The Dow Jones Industrial Average just saw a “death cross” that’s regarded as a bearish signal.
The formation involves a short-term moving average falling below a longer-term one.
The last time a death cross struck was in March 2022. The Dow then fell 12% over a six-month period.
US stocks are on track for their best month since June amid expectations the Federal Reserve may have reached the end of its interest-rate increases at a time when the economy remains resilient and inflation has moderated.
But not everyone is convinced by that optimistic narrative, with elite investors, including Jim Rogers and David Einhorn, recently warning of an oncoming recession and its potential impact on equities.
That argument may be getting some support now from an ominous pattern appearing on a key stock-market chart.
The Dow Jones Industrial Average has just seen a “death cross” — a technical pattern where a shorter-term moving average (typically 50-day) drops below a longer-term one (200-day).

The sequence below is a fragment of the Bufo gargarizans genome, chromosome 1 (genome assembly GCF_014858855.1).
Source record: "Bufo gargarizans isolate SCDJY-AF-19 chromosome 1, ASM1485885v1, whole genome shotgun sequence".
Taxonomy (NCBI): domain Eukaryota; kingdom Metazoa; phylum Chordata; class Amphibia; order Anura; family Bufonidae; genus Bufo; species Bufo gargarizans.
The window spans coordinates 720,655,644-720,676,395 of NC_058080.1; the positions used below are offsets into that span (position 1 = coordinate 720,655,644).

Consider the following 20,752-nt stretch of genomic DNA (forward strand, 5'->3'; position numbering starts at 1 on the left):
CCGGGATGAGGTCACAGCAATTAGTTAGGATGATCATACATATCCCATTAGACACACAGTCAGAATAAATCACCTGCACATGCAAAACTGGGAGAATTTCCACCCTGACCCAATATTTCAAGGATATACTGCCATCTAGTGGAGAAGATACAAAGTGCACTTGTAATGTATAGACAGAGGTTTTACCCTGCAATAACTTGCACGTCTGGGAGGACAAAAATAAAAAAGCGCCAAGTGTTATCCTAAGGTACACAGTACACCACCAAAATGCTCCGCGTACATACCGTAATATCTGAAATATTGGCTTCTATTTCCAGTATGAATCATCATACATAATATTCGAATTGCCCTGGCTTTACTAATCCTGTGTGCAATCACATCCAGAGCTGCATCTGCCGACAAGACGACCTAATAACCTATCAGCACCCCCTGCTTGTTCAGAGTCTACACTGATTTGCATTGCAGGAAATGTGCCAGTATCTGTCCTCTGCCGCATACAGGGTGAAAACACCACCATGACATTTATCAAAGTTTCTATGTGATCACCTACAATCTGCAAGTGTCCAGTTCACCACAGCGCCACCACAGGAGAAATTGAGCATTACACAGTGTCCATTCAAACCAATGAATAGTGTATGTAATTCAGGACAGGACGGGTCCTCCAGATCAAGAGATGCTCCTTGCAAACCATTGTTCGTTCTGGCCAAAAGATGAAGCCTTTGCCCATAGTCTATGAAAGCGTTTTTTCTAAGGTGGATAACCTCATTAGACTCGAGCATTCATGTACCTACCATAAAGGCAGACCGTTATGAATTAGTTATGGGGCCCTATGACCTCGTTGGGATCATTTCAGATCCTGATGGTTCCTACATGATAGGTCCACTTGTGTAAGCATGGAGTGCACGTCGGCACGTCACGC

The formation is regarded by many experts as a bearish signal — the Corporate Finance Institute defines it as “a chart pattern that indicates the transition from a bull market to a bear market.”
The death cross “is understood to signal a decisive downturn in a market,” Investopedia says.
The last time the Dow witnessed a similar pattern was in March 2022, after which the index declined by about 12% over the next six months.
“The appearance of a death cross indicates a decline in short-term momentum and a trend toward lower prices. That trend can last up to one year, but it is not necessarily bad news since lower prices provide the opportunity to buy at discounted prices,” Seeking Alpha says.
The financial news and analysis provider also says the pattern has preceded most bear markets over the past 100 years or so — including 1929, 1938, 1974, and 2008. But death crosses have appeared even when the market had just undergone a correction, it adds.
The Dow Jones is up 3.9% in November after falling in each of the previous three months. The S&P 500 index has climbed 5.2% this month, taking its year-to-date gains to almost 15%.
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